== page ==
The strange case of recurring parasites.

GlennO

An odd thing has been happening since I set up my latest tank over 3.5 yrs ago. About this time (mid winter) each year my fish start scratching and itching. The first time it happened it continued for weeks and I got progressively worried because I had no idea what it was and therefore how to treat it. Then one day when inspecting the fish very closely I noticed some extra slime on their bodies. I read that this could be a reaction to a number of different external parasites including flukes. I thought a safe medication to start trialing was praziquantel and I got lucky because within a few days they stopped scratching and looked much better. I completed the treatment including a second dose.

However the same thing has happened each year. Now I am ready for it and always have some prazi on hand. I have just finished treating them again. So I wonder, are they returning because I'm not treating them effectively or are they being introduced in my tap water? Or some other reason? I am on town water and the city's water supply is the local river. I give my fish a varied diet and 60% weekly water changes. The heater is set to 26C. The prazi works fast but I'd rather prevent it in the first place if I could and besides, the medication is not cheap to treat a 65 gal tank.
 

86 ssinit

This is strange! Something that hits the fish every year at the same time. If it’s in your tap water your water company is doing something wrong. Is there chlorine in your water. May want to test your tap. Do you use a uv steralizer ? Do you use straight prazi or prazipro?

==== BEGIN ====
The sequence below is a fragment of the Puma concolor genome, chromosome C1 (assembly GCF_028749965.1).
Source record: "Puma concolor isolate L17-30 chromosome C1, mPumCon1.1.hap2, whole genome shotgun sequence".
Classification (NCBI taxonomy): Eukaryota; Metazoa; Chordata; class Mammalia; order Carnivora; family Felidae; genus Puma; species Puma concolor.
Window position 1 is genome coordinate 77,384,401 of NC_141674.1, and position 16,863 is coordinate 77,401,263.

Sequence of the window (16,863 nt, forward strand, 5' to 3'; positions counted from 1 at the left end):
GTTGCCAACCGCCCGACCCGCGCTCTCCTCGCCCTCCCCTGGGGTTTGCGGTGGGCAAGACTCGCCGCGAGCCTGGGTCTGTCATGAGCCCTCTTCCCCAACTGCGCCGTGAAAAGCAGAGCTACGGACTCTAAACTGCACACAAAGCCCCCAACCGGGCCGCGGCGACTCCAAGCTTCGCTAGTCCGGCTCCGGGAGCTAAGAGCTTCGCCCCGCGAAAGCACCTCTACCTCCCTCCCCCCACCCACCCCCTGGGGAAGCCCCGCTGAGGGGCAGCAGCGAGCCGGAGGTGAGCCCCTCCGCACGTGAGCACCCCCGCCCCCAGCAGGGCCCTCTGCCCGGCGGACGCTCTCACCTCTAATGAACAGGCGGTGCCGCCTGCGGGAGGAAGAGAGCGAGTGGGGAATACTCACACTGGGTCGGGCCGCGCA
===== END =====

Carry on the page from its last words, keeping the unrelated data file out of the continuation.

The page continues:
GlennO

This is strange! Something that hits the fish every year at the same time. If it’s in your tap water your water company is doing something wrong. Is there chlorine in your water. May want to test your tap. Do you use a uv steralizer ? Do you use straight prazi or prazipro?
Yep it's odd. I have a UV but haven't been using it on this tank. It's just straight prazi. They do treat the water with chlorine, but I don't think they add much here I can't smell it in the water like I can in some other nearby towns.
 

SparkyJones

Type of fish please?
Planted or unplanted?
Tankmates?
Type of foods given? changes of food in fall to mid winter?